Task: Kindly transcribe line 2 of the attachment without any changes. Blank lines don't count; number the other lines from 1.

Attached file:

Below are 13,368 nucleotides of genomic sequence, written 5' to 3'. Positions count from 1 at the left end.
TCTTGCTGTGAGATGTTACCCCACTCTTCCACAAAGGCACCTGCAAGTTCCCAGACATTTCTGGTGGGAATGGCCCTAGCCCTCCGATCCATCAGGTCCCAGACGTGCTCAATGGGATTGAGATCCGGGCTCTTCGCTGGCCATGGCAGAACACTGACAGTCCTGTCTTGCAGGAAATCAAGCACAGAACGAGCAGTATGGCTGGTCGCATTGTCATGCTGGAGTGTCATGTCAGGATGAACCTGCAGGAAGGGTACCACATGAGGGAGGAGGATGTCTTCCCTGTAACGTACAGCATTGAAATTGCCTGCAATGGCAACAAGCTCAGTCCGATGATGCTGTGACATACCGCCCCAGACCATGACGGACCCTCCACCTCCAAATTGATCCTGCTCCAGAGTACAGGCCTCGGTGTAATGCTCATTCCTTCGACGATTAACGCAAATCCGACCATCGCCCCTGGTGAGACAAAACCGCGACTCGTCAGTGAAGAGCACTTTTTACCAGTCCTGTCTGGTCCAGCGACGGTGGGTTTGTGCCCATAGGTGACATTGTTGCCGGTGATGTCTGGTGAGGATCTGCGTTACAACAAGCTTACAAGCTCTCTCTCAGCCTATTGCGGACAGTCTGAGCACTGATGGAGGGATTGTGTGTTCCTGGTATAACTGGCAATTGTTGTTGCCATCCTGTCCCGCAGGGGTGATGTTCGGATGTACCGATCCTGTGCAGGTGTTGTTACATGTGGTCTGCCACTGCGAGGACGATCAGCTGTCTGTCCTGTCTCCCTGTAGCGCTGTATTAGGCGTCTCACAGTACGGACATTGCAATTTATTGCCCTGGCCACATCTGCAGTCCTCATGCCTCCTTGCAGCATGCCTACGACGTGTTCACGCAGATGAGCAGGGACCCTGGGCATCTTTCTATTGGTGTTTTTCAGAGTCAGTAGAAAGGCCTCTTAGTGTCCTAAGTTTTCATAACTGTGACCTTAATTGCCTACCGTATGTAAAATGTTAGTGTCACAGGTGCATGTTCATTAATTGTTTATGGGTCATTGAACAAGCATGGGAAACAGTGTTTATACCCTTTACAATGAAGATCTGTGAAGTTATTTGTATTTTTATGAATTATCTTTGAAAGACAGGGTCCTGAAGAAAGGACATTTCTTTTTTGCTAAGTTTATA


TCTTGCTGTGAGATGTTACCCCACTCTTCCACAAAGGCACCTGCAAGTTCCCAGACATTTCTGGTGGGAATGGCCCTAGCCCTCCGATCCATCAGGTCCCAGACGTGCTCAATGGGATTGAGATCCGGGCTCTTCGCTGGCCATGGCAGAACACTGACAGTCCTGTCTTGCAGGAAATCAAGCACAGAACGAGCAGTATGGCTGGTCGCATTGTCATGCTGGAGTGTCATGTCAGGATGAACCTGCAGGAAGGGTACCACATGAGGGAGGAGGATGTCTTCCCTGTAACGTACAGCATTGAAATTGCCTGCAATGGCAACAAGCTCAGTCCGATGATGCTGTGACATACCGCCCCAGACCATGACGGACCCTCCACCTCCAAATTGATCCTGCTCCAGAGTACAGGCCTCGGTGTAATGCTCATTCCTTCGACGATTAACGCAAATCCGACCATCGCCCCTGGTGAGACAAAACCGCGACTCGTCAGTGAAGAGCACTTTTTACCAGTCCTGTCTGGTCCAGCGACGGTGGGTTTGTGCCCATAGGTGACATTGTTGCCGGTGATGTCTGGTGAGGATCTGCGTTACAACAAGCTTACAAGCTCTCTCTCAGCCTATTGCGGACAGTCTGAGCACTGATGGAGGGATTGTGTGTTCCTGGTATAACTGGCAATTGTTGTTGCCATCCTGTCCCGCAGGGGTGATGTTCGGATGTACCGATCCTGTGCAGGTGTTGTTACATGTGGTCTGCCACTGCGAGGACGATCAGCTGTCTGTCCTGTCTCCCTGTAGCGCTGTATTAGGCGTCTCACAGTACGGACATTGCAATTTATTGCCCTGGCCACATCTGCAGTCCTCATGCCTCCTTGCAGCATGCCTACGACGTGTTCACGCAGATGAGCAGGGACCCTGGGCATCTTTCTATTGGTGTTTTTCAGAGTCAGTAGAAAGGCCTCTTAGTGTCCTAAGTTTTCATAACTGTGACCTTAATTGCCTACCGTATGTAAAATGTTAGTGTCACAGGTGCATGTTCATTAATTGTTTATGGGTCATTGAACAAGCATGGGAAACAGTGTTTATACCCTTTACAATGAAGATCTGTGAAGTTATTTGTATTTTTATGAATTATCTTTGAAAGACAGGGTCCTGAAGAAAGGACATTTCTTTTTTGCTAAGTTTATA